I have no idea what that means but the term popped up when I did a bit of research on Radio Maryja, the Polish arm of Radio Maria and, with 5 million listeners, maybe the most effective of its offsprings.
It's also the most controversial, as the network that comprises 38 local radio stations in Poland has even been accused of openly spreading anti-jewish propaganda. Slawomir Majman wrote in The Warsaw Voice (May 25, 1997) that "Radio Maryja is obsessed with hatred of 'Jews, the non-Polish minority.'
The station has in the past not only promoted right-wing extremist views. It also heavily supported Lech Walesa who ran for president but was defeated by Aleksander Kwasniewski. The Polish bishops in October 1995 had to apologise: "Unfortunately some Catholic media, e.g. 'Radio Maryja' have become instrumental in spreading falsehoods, and even slander, about presidential candidates."
Donosy, the Polish Liberal Digest, reported that "This remark was not in reaction to calling Kwasniewski a criminal, or blaming Kuron for Katyn. The comment was provoked by remarks critical of [presidential candidate] Hanna Gronkiewicz-Waltz, who has the tacit support of the bishops."
Radio Maryja unchristian?
Even in 1996, Bishop Tadeusz Pieronek accused Radio Maryja of using "unchristian" language and spreading lies. And maybe the station has had an impact on the recent general election which brought a centre-right government back to power. As the remainders of the trade union Solidarnosc form a major part of the coalition, it may be worth to remember that this organisation was (at least in the early years) financed by the Vatican, headed by the first pope of Polish descent, Jan Pawel (John Paul) II.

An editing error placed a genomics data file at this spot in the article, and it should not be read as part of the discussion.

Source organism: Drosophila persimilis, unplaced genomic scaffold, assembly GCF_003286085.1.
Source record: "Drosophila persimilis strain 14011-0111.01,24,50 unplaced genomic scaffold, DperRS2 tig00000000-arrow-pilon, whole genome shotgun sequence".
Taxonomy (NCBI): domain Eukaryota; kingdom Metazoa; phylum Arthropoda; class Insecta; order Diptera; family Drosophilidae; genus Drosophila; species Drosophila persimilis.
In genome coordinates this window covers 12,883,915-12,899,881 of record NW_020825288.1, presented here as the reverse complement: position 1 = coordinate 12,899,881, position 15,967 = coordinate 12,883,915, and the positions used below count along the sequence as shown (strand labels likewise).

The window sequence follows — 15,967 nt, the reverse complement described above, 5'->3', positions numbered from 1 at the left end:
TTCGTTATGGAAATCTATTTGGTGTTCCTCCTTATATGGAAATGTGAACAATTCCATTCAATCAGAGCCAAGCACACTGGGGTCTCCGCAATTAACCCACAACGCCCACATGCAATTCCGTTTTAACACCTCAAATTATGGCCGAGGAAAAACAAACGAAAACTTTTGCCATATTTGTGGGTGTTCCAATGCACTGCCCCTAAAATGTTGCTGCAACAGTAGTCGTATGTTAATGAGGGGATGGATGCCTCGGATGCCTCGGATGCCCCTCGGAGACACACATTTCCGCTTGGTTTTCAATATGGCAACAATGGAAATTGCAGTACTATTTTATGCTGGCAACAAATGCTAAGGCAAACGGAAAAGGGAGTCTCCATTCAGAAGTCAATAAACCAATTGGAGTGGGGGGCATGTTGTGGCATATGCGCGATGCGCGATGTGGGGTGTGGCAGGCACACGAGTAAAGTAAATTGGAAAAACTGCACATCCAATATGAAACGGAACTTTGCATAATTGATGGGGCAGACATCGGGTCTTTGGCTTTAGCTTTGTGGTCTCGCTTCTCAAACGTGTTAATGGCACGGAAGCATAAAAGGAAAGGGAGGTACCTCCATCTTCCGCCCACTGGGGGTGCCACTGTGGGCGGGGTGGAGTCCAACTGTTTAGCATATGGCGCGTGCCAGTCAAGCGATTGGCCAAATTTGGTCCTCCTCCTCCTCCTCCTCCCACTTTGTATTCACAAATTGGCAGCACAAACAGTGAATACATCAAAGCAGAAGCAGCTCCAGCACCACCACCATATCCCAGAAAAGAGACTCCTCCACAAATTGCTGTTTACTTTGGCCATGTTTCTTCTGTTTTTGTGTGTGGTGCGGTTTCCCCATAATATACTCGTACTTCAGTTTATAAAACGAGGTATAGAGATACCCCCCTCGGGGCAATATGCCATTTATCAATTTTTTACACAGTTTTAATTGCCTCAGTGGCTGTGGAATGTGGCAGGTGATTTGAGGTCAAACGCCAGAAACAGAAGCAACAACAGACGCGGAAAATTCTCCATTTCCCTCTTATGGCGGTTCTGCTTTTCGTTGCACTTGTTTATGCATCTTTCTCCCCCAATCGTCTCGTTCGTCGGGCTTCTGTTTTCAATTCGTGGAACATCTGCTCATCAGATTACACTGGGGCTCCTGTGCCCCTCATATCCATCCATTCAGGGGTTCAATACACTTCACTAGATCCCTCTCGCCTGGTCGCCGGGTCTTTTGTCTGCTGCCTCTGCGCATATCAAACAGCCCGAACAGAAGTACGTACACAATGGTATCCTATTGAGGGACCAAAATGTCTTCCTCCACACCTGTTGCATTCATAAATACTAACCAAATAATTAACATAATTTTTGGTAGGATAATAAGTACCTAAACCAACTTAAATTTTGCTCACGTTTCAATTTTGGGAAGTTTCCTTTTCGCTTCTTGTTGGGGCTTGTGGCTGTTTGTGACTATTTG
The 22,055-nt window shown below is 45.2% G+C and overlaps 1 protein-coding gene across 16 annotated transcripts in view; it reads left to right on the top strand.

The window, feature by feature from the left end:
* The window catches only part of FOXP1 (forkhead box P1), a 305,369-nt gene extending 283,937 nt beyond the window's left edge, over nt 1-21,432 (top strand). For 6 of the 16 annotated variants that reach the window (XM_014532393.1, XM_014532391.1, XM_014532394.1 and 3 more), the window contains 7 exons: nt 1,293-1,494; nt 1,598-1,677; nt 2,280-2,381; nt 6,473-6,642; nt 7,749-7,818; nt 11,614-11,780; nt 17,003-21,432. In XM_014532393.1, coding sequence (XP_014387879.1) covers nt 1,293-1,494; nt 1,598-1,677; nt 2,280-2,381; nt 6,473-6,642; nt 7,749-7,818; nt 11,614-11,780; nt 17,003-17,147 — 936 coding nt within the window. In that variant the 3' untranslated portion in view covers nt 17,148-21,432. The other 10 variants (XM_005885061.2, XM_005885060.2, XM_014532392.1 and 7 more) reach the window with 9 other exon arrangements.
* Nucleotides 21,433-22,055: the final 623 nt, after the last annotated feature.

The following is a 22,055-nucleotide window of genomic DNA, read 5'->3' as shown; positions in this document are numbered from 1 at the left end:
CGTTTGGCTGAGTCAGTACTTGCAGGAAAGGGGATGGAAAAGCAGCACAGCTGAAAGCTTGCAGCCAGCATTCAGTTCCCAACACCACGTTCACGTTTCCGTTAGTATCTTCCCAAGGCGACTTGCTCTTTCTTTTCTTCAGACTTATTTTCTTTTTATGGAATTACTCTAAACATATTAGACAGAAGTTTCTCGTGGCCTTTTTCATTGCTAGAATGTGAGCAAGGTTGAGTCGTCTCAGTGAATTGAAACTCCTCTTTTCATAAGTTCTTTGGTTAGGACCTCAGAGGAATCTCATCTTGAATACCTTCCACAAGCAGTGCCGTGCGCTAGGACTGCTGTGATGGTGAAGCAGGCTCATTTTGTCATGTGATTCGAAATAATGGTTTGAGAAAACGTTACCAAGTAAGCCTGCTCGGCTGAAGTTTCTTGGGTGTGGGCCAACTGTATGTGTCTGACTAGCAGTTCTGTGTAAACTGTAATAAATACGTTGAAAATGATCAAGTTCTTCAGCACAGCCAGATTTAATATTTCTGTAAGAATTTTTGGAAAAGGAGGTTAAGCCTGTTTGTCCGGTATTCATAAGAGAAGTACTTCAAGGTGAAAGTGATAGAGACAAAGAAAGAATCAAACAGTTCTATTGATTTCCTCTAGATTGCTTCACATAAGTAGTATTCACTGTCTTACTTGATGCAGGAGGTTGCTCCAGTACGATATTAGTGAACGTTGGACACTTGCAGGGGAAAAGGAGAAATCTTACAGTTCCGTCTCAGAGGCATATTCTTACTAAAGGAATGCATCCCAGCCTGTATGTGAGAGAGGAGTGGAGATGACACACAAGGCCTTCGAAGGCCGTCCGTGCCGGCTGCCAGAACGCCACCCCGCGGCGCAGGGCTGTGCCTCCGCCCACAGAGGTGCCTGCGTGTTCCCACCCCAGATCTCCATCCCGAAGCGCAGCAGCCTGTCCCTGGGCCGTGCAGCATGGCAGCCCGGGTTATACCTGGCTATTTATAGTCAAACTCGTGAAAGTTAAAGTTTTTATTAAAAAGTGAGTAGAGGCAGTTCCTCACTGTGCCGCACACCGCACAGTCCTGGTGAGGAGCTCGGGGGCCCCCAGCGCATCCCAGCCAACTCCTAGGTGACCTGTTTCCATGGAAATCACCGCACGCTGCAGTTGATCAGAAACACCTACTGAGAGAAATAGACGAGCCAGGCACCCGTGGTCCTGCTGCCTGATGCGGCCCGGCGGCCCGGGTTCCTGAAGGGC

Maybe it's still the same you don't need to bring the Italian mafia into play to explain Radio Maryja's financial strength, which even announced last April it made an offer to take over 60 percent of the bankrupt Stocznia Gdanska, the Gdansk shipyard where, what a coincidence, the whole Solidarnosc thing started back in the eighties with an electrician by the name of Lech Walesa acting as a spokesman for the revolting workers.
However, if you think Poland's Radio Maryja is just a degenerated instance of the Italian model, think again. Not only do they carry almost the same graphics on their web pages. Their slogans are nearly identical: "Una voce cristiana nella tua casa" is almost a perfect translation of the Polish "Katolicki glos w twoim domu" (A catholic voice in your home.)
To end upon a happy note: I have some good friends in Poland who say "we're catholic but we're not daft." And that applies to Poland in general.
Copyright 1997 by Peter C. Klanowski, pck@LyNet.De. All rights reserved.
To unsubscribe, send Email to Majordomo@tags1.dn.net (not to me, please, and not to any other address) and include the line
unsubscribe sat-nd xxxxx
in the body of your message. xxxxx stands for your email address. Or have a look at